We thank the staff at Sangay National Park (Lower Zone), especially V. León, for supporting field logistics. Thanks to the park rangers B. Marín, T. Shacai and the local guide M. Chuqui for their valuable help to enter Guabisai. We are grateful to G. Pozo Zamora, J. Curay and R. Vargas for their assistance and great camaraderie during fieldwork. We especially thank to E. Cuellar-Soto and R. Márquez, who generously reviewed and provided suggestions that helped improve the manuscript. We are very grateful to 2 anonymous reviewers for their valuable and constructive comments that helped to improve the quality of this note. To the Ministerio del Ambiente de Morona Santiago for issuing research permit N°. 05-2014-I-B-DPMS/MAE.

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Associated editor: Jesús R. Hernández Montero.

Submitted: September 2, 2022; Reviewed: December 14, 2022.

Accepted: December 16, 2022; Published on line: December 26, 2022.

Figure 1. Acoustic parameters analyzed in the call of Coendou rufescens (MECN 4343). Abbreviations correspond to: FF = Fundamental frequency; DF = Dominant frequency; MinF = Minimum frequency; MaxF = Maximum frequency; HR = Harmonics; CD = Call duration; ND = Note duration; IN = interval between notes; kHz = kilohertz; dB = decibel; s = second.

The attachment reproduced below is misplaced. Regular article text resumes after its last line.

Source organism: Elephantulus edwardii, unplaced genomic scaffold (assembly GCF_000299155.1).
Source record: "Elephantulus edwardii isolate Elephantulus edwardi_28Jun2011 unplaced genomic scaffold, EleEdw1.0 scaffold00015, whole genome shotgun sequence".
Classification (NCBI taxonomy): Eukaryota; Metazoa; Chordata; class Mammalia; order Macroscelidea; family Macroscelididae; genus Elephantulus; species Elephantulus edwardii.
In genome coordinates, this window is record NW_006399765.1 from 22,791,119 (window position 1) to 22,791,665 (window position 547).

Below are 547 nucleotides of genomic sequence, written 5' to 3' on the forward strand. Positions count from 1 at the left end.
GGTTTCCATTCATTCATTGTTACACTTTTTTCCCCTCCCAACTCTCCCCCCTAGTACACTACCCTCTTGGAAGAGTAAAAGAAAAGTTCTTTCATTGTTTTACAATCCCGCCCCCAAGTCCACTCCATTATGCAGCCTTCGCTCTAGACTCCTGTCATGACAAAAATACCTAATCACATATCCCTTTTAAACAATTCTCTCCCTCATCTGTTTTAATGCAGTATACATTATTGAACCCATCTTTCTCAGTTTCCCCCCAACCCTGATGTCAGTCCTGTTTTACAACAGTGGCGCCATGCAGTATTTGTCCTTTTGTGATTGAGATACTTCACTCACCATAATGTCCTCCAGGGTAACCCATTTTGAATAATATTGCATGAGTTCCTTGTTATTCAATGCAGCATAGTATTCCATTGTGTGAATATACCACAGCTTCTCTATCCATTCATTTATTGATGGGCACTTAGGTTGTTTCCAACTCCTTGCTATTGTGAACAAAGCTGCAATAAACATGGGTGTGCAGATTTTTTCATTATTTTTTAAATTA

Table 1. Descriptive statistics of call parameters of one individual of Coendou rufescens. The measurements of the 4 types of notes are also shown (see text for description of each one). The abbreviations correspond to: FF= Fundamental frequency; DF= Dominant frequency; FM= Frequency modulation; MinF= Minimum frequency; MaxF= Maximum frequency; NH= Number of harmonics; CD= Call duration; IC= Interval between calls; CR= Call rate; NC= Notes per call; ND= Note duration; NRT= Note rise time; IN= interval between notes; NR= Note rate. The abbreviations used in units of measurement correspond to: kHz = kilohertz; ms = milliseconds; /min= per minute; /s = per second.